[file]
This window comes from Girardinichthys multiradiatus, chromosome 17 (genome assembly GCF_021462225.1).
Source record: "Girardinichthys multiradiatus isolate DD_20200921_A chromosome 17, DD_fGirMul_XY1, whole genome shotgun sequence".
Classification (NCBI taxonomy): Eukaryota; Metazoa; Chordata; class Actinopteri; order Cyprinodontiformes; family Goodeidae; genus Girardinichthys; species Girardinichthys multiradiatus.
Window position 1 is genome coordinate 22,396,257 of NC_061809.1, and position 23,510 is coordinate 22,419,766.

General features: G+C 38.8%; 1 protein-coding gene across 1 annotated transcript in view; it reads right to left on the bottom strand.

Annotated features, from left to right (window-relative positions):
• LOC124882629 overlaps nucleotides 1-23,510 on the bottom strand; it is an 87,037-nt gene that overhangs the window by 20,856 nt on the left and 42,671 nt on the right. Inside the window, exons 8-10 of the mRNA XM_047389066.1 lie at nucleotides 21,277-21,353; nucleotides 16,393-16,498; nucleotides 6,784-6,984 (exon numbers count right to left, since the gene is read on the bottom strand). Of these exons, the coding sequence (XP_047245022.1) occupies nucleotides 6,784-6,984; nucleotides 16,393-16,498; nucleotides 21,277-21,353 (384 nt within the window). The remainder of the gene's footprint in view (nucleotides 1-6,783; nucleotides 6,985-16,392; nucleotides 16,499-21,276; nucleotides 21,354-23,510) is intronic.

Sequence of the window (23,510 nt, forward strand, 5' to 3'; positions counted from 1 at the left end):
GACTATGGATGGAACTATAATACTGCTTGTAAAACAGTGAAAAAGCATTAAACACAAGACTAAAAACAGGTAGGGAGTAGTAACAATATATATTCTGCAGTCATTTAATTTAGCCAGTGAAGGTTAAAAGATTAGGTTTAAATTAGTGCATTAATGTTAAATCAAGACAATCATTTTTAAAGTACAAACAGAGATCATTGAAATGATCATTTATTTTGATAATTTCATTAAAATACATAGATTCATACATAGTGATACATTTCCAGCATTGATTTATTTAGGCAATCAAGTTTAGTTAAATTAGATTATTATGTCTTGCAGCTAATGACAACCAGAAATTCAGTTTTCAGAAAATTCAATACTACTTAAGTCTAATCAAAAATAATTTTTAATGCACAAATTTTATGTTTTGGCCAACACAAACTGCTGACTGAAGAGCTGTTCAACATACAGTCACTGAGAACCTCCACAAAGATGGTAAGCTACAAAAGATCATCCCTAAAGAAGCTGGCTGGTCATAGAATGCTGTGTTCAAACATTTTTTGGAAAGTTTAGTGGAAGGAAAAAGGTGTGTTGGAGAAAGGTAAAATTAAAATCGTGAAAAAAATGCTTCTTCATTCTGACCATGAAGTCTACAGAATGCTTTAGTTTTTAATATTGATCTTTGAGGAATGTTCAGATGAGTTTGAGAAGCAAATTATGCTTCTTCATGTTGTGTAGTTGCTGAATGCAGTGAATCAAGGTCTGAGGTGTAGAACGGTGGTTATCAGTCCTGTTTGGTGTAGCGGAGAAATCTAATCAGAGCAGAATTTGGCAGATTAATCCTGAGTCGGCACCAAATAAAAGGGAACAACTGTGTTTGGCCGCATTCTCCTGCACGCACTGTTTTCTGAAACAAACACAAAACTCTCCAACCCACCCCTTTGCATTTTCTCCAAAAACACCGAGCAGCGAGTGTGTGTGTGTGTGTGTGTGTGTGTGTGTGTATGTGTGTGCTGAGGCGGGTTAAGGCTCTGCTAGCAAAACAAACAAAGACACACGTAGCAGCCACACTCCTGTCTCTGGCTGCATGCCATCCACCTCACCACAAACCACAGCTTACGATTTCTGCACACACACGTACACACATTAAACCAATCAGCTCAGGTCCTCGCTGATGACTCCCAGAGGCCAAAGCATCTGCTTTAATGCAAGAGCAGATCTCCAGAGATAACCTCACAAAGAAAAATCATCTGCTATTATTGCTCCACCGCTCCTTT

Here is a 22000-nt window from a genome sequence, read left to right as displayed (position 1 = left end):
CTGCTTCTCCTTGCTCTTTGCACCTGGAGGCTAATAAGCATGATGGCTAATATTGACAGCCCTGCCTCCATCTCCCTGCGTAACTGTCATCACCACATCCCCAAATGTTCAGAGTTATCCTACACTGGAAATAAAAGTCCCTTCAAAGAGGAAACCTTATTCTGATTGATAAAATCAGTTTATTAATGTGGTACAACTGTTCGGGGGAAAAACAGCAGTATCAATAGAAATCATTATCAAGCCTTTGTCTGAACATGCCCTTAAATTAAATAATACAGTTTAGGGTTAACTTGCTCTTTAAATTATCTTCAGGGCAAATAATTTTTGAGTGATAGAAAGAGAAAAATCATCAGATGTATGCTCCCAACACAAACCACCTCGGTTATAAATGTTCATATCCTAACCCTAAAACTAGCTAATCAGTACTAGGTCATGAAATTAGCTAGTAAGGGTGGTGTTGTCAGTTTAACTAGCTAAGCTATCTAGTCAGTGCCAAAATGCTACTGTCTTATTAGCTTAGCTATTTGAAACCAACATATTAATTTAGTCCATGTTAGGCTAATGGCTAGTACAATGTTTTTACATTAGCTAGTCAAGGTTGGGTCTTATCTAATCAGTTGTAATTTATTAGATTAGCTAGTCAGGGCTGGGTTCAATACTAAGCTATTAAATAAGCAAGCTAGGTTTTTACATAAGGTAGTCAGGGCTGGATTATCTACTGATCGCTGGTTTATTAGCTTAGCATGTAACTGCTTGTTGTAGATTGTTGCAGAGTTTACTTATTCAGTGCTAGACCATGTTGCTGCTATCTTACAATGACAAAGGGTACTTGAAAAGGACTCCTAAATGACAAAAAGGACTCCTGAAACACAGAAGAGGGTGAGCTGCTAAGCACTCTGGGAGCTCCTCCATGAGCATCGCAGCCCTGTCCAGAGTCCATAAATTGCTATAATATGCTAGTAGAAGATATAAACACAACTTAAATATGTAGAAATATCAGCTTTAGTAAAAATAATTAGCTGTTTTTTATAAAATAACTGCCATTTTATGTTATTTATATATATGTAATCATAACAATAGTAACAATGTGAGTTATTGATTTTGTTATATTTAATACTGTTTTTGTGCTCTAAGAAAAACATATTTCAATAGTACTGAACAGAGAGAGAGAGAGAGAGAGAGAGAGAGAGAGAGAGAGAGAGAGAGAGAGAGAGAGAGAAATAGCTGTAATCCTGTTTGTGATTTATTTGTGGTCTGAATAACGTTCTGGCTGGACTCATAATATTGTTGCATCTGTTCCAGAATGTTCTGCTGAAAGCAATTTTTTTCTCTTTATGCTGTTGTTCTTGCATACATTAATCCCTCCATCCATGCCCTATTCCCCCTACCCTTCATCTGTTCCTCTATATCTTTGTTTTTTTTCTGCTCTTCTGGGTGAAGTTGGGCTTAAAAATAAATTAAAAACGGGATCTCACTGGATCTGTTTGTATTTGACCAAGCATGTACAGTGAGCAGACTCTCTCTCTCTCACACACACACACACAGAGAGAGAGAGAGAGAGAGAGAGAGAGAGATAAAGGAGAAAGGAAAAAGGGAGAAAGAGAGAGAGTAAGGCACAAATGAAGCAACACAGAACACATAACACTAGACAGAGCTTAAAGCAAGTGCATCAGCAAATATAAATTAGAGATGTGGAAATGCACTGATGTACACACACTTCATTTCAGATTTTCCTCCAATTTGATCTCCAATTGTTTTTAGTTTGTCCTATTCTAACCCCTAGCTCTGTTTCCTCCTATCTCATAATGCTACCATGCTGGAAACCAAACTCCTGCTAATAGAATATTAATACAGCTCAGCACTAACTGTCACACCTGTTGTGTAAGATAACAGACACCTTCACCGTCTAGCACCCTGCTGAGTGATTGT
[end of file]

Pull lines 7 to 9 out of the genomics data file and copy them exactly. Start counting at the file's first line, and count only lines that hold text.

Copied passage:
• LOC124882629 overlaps nucleotides 1-23,510 on the bottom strand; it is an 87,037-nt gene that overhangs the window by 20,856 nt on the left and 42,671 nt on the right. Inside the window, exons 8-10 of the mRNA XM_047389066.1 lie at nucleotides 21,277-21,353; nucleotides 16,393-16,498; nucleotides 6,784-6,984 (exon numbers count right to left, since the gene is read on the bottom strand). Of these exons, the coding sequence (XP_047245022.1) occupies nucleotides 6,784-6,984; nucleotides 16,393-16,498; nucleotides 21,277-21,353 (384 nt within the window). The remainder of the gene's footprint in view (nucleotides 1-6,783; nucleotides 6,985-16,392; nucleotides 16,499-21,276; nucleotides 21,354-23,510) is intronic.

Sequence of the window (23,510 nt, forward strand, 5' to 3'; positions counted from 1 at the left end):
GACTATGGATGGAACTATAATACTGCTTGTAAAACAGTGAAAAAGCATTAAACACAAGACTAAAAACAGGTAGGGAGTAGTAACAATATATATTCTGCAGTCATTTAATTTAGCCAGTGAAGGTTAAAAGATTAGGTTTAAATTAGTGCATTAATGTTAAATCAAGACAATCATTTTTAAAGTACAAACAGAGATCATTGAAATGATCATTTATTTTGATAATTTCATTAAAATACATAGATTCATACATAGTGATACATTTCCAGCATTGATTTATTTAGGCAATCAAGTTTAGTTAAATTAGATTATTATGTCTTGCAGCTAATGACAACCAGAAATTCAGTTTTCAGAAAATTCAATACTACTTAAGTCTAATCAAAAATAATTTTTAATGCACAAATTTTATGTTTTGGCCAACACAAACTGCTGACTGAAGAGCTGTTCAACATACAGTCACTGAGAACCTCCACAAAGATGGTAAGCTACAAAAGATCATCCCTAAAGAAGCTGGCTGGTCATAGAATGCTGTGTTCAAACATTTTTTGGAAAGTTTAGTGGAAGGAAAAAGGTGTGTTGGAGAAAGGTAAAATTAAAATCGTGAAAAAAATGCTTCTTCATTCTGACCATGAAGTCTACAGAATGCTTTAGTTTTTAATATTGATCTTTGAGGAATGTTCAGATGAGTTTGAGAAGCAAATTATGCTTCTTCATGTTGTGTAGTTGCTGAATGCAGTGAATCAAGGTCTGAGGTGTAGAACGGTGGTTATCAGTCCTGTTTGGTGTAGCGGAGAAATCTAATCAGAGCAGAATTTGGCAGATTAATCCTGAGTCGGCACCAAATAAAAGGGAACAACTGTGTTTGGCCGCATTCTCCTGCACGCACTGTTTTCTGAAACAAACACAAAACTCTCCAACCCACCCCTTTGCATTTTCTCCAAAAACACCGAGCAGCGAGTGTGTGTGTGTGTGTGTGTGTGTGTGTGTGTATGTGTGTGCTGAGGCGGGTTAAGGCTCTGCTAGCAAAACAAACAAAGACACACGTAGCAGCCACACTCCTGTCTCTGGCTGCATGCCATCCACCTCACCACAAACCACAGCTTACGATTTCTGCACACACACGTACACACATTAAACCAATCAGCTCAGGTCCTCGCTGATGACTCCCAGAGGCCAAAGCATCTGCTTTAATGCAAGAGCAGATCTCCAGAGATAACCTCACAAAGAAAAATCATCTGCTATTATTGCTCCACCGCTCCTTT